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County clerk primary could offer 'proxy' contest for mayor

The expected Democratic primary between incumbent Byron W. Brown and Mark J.F. Schroeder may not be the only contest for mayor this September.

A simultaneous Democratic primary for county clerk is brewing between Michael P. Kearns and Janique S. Curry, and that may serve as a “proxy election” that could increase turnout and aid each mayoral candidate in his home turf.

Curry could draw East Side voters to the polls on Primary Day, aiding Brown, while a Kearns candidacy may appeal to South Buffalo Democrats, helping Schroeder, the city comptroller.

“This goes right back to what Joe Crangle did,” said Stephen T. Banko III, a veteran of several mayoral campaigns, referring to the longtime Erie County Democratic chairman.

“He’d take a race he was really interested in and then put candidates in local primaries to increase the draw,” he said. “You get that favorite son on the ballot, and people turn out in those areas.”

[RELATED STORY: Buffalo Comptroller Mark Schroeder ready to challenge Brown for mayor]

Neither Kearns, a Democratic assemblyman, nor Curry acknowledge any coordination with mayoral candidates.

Curry, a former Buffalo Board of Education member who now works as a compliance coordinator for Erie County Medical Center, is not discussing her efforts. But several sources say she is seeking support among key Democrats.

Curry is a longtime member of Grassroots, the mayor’s political club and home to many of his allies. She almost certainly would enjoy the organizational and fundraising abilities of Grassroots, and could prove an incentive for voters in Brown’s Masten and Ellicott district base to turn out on Primary Day.

As for Kearns?

"I’ve begun the race,” he said.

But unlike the natural alliance between Brown and Curry, the Schroeder-Kearns link for the September primary appears coincidental.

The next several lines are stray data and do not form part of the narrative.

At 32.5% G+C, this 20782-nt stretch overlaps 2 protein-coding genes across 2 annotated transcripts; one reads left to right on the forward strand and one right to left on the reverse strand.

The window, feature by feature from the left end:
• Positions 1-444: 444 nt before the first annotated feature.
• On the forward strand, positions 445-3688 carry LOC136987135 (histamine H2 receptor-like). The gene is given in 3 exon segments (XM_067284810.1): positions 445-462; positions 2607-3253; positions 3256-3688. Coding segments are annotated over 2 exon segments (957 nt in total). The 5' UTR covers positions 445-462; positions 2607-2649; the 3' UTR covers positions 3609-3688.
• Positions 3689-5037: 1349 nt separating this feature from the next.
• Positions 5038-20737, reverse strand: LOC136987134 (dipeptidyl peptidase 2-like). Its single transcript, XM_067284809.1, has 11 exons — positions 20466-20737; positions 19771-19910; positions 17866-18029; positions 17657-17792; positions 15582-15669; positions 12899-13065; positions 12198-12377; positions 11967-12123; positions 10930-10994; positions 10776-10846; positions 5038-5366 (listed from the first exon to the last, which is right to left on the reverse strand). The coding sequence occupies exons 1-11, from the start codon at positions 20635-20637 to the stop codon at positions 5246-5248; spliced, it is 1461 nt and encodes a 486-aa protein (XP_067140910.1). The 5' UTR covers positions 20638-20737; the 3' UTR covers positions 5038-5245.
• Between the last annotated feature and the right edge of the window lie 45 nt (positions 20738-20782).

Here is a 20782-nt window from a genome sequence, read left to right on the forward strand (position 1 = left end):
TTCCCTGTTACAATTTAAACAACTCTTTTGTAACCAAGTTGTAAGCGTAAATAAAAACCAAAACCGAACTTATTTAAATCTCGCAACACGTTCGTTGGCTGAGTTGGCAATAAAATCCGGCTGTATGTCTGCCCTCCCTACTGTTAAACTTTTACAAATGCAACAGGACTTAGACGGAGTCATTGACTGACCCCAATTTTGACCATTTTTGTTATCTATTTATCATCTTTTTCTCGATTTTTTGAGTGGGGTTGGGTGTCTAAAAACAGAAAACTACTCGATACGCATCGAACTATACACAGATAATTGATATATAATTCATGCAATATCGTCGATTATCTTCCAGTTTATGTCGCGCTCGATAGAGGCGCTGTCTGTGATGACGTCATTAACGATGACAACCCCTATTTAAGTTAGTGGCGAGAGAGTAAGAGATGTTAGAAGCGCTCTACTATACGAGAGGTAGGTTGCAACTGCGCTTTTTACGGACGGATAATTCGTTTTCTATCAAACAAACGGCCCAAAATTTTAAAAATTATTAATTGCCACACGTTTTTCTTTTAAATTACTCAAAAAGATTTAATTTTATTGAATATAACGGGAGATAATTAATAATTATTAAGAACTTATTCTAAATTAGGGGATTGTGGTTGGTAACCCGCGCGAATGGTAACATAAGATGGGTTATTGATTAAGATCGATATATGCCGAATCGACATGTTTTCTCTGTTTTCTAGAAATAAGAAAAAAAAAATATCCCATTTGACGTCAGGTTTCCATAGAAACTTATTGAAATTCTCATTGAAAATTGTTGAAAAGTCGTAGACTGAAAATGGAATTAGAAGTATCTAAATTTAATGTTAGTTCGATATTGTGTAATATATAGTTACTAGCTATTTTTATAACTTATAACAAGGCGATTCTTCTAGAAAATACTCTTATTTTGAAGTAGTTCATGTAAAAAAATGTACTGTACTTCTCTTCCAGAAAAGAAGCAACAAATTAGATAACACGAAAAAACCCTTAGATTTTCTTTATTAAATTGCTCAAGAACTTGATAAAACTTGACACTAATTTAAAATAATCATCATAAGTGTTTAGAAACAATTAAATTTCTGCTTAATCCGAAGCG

Kearns makes it clear he is not aligned with any other candidate as he takes the unusual route of seeking support from Democrats, Republicans and Conservatives.

“I’m not running to help Mark, and I’m not running to hurt the mayor’s campaign,” he said. “I’m running for the job of clerk.”

Though Kearns has run for the Common Council and Assembly as a Democrat, he also has enjoyed GOP backing since his first Assembly run in 2012. Now he is seeking Republican and Conservative backing for clerk, with sources in both parties not ruling out his candidacy or that of anyone else at this point.

Erie County Democratic Chairman Jeremy J. Zellner describes the clerk situation as “absolutely wide open.” He said he recognizes the potential for the Kearns and Curry candidacies to affect the simultaneous mayoral contest.

Other factors could affect a Democratic primary for clerk. Erie County Democrats are said to be urging Gov. Andrew M. Cuomo to appoint a county clerk to replace Republican Christopher L. Jacobs, who was elected to the State Senate in November.

The governor traditionally prefers to let voters fill vacancies, but is known to make exceptions. Several sources say some Erie County Democrats are urging him to appoint former County Legislature Chairwoman Lynn M. Marinelli. If he does, she would become the favorite for the party endorsement.

That move would allow Marinelli, now a member of Cuomo’s economic development staff in Buffalo, to gain an incumbency advantage when running in the fall.

Kearns said he is running no matter what happens.

“I have met with the mayor and the county executive and made it clear I will run even if there is an appointment,” he said.

Other factors also enter the clerk equation before a mayoral proxy contest develops.

Democrat Hormoz L. Mansouri, an Amherst businessman with close ties throughout the Democratic Party, is also discussing the race.

On the Republican side, several sources say Joanna Pasceri, a former Channel 7 anchorwoman and now spokeswoman for the Erie County district attorney, could emerge as a candidate. She is a registered Conservative.

[COLUMN: Pasceri party switch stirs speculation on clerk race]

Zellner did not rule out endorsing Pasceri, the Conservative.

Cuomo is slated to headline an Erie County Democratic fundraiser on Thursday for the first time in his political career. The move is viewed as a sign of improved relations between Cuomo and local Democrats, who have never been close.

Several observers say the Thursday event may provide Zellner and company an opportunity to further press for a clerk appointment, possibly for Marinelli.

“The governor’s people are open to the possibility,” Zellner said. “It would make our decision that much easier.”

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